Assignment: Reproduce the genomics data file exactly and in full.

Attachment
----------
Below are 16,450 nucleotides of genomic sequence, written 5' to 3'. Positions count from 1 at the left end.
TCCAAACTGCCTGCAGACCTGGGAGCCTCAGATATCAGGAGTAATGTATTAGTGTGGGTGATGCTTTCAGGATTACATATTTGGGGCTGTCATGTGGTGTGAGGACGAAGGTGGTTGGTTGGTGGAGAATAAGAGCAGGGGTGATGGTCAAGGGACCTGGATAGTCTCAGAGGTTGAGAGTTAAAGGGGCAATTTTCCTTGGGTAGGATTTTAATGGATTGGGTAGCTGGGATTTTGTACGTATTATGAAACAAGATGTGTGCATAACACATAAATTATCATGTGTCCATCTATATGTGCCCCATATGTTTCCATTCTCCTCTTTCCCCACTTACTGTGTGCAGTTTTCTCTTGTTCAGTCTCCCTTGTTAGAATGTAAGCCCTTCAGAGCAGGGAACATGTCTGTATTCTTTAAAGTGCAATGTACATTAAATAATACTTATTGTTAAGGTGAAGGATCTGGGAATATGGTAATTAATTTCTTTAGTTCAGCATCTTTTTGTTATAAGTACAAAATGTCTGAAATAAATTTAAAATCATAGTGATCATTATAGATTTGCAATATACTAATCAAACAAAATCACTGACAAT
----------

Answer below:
Below are 16,450 nucleotides of genomic sequence, written 5' to 3'. Positions count from 1 at the left end.
TCCAAACTGCCTGCAGACCTGGGAGCCTCAGATATCAGGAGTAATGTATTAGTGTGGGTGATGCTTTCAGGATTACATATTTGGGGCTGTCATGTGGTGTGAGGACGAAGGTGGTTGGTTGGTGGAGAATAAGAGCAGGGGTGATGGTCAAGGGACCTGGATAGTCTCAGAGGTTGAGAGTTAAAGGGGCAATTTTCCTTGGGTAGGATTTTAATGGATTGGGTAGCTGGGATTTTGTACGTATTATGAAACAAGATGTGTGCATAACACATAAATTATCATGTGTCCATCTATATGTGCCCCATATGTTTCCATTCTCCTCTTTCCCCACTTACTGTGTGCAGTTTTCTCTTGTTCAGTCTCCCTTGTTAGAATGTAAGCCCTTCAGAGCAGGGAACATGTCTGTATTCTTTAAAGTGCAATGTACATTAAATAATACTTATTGTTAAGGTGAAGGATCTGGGAATATGGTAATTAATTTCTTTAGTTCAGCATCTTTTTGTTATAAGTACAAAATGTCTGAAATAAATTTAAAATCATAGTGATCATTATAGATTTGCAATATACTAATCAAACAAAATCACTGACAAT